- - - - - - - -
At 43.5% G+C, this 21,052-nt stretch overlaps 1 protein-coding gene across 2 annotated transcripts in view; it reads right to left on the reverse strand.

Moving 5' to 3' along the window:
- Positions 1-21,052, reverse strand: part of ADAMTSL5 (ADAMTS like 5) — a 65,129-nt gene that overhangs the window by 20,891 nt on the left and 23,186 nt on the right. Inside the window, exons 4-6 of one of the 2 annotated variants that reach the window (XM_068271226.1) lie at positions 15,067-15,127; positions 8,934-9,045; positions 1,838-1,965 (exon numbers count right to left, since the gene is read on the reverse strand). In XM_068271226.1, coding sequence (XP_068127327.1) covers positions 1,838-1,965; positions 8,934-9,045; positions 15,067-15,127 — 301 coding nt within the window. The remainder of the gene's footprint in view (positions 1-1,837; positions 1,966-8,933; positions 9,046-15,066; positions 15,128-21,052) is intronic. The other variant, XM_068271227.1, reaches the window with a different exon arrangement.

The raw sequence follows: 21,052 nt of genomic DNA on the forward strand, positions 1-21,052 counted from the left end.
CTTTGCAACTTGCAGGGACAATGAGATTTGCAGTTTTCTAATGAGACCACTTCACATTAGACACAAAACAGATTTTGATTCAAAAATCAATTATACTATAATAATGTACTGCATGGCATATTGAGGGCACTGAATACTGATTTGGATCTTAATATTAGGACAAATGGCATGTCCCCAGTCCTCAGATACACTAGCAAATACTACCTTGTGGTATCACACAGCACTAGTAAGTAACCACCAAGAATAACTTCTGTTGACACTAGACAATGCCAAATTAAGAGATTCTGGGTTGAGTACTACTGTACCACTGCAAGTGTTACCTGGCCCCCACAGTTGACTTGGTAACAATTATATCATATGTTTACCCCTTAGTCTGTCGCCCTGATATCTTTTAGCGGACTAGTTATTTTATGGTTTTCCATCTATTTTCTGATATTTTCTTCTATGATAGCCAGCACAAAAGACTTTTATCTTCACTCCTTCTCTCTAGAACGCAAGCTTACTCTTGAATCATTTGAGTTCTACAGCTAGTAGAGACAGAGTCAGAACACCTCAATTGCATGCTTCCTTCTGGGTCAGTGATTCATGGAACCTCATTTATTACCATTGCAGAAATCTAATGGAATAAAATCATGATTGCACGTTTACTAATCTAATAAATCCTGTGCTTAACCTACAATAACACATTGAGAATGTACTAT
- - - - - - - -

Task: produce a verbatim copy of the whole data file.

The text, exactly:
At 43.5% G+C, this 21,052-nt stretch overlaps 1 protein-coding gene across 2 annotated transcripts in view; it reads right to left on the reverse strand.

Moving 5' to 3' along the window:
- Positions 1-21,052, reverse strand: part of ADAMTSL5 (ADAMTS like 5) — a 65,129-nt gene that overhangs the window by 20,891 nt on the left and 23,186 nt on the right. Inside the window, exons 4-6 of one of the 2 annotated variants that reach the window (XM_068271226.1) lie at positions 15,067-15,127; positions 8,934-9,045; positions 1,838-1,965 (exon numbers count right to left, since the gene is read on the reverse strand). In XM_068271226.1, coding sequence (XP_068127327.1) covers positions 1,838-1,965; positions 8,934-9,045; positions 15,067-15,127 — 301 coding nt within the window. The remainder of the gene's footprint in view (positions 1-1,837; positions 1,966-8,933; positions 9,046-15,066; positions 15,128-21,052) is intronic. The other variant, XM_068271227.1, reaches the window with a different exon arrangement.

The raw sequence follows: 21,052 nt of genomic DNA on the forward strand, positions 1-21,052 counted from the left end.
CTTTGCAACTTGCAGGGACAATGAGATTTGCAGTTTTCTAATGAGACCACTTCACATTAGACACAAAACAGATTTTGATTCAAAAATCAATTATACTATAATAATGTACTGCATGGCATATTGAGGGCACTGAATACTGATTTGGATCTTAATATTAGGACAAATGGCATGTCCCCAGTCCTCAGATACACTAGCAAATACTACCTTGTGGTATCACACAGCACTAGTAAGTAACCACCAAGAATAACTTCTGTTGACACTAGACAATGCCAAATTAAGAGATTCTGGGTTGAGTACTACTGTACCACTGCAAGTGTTACCTGGCCCCCACAGTTGACTTGGTAACAATTATATCATATGTTTACCCCTTAGTCTGTCGCCCTGATATCTTTTAGCGGACTAGTTATTTTATGGTTTTCCATCTATTTTCTGATATTTTCTTCTATGATAGCCAGCACAAAAGACTTTTATCTTCACTCCTTCTCTCTAGAACGCAAGCTTACTCTTGAATCATTTGAGTTCTACAGCTAGTAGAGACAGAGTCAGAACACCTCAATTGCATGCTTCCTTCTGGGTCAGTGATTCATGGAACCTCATTTATTACCATTGCAGAAATCTAATGGAATAAAATCATGATTGCACGTTTACTAATCTAATAAATCCTGTGCTTAACCTACAATAACACATTGAGAATGTACTAT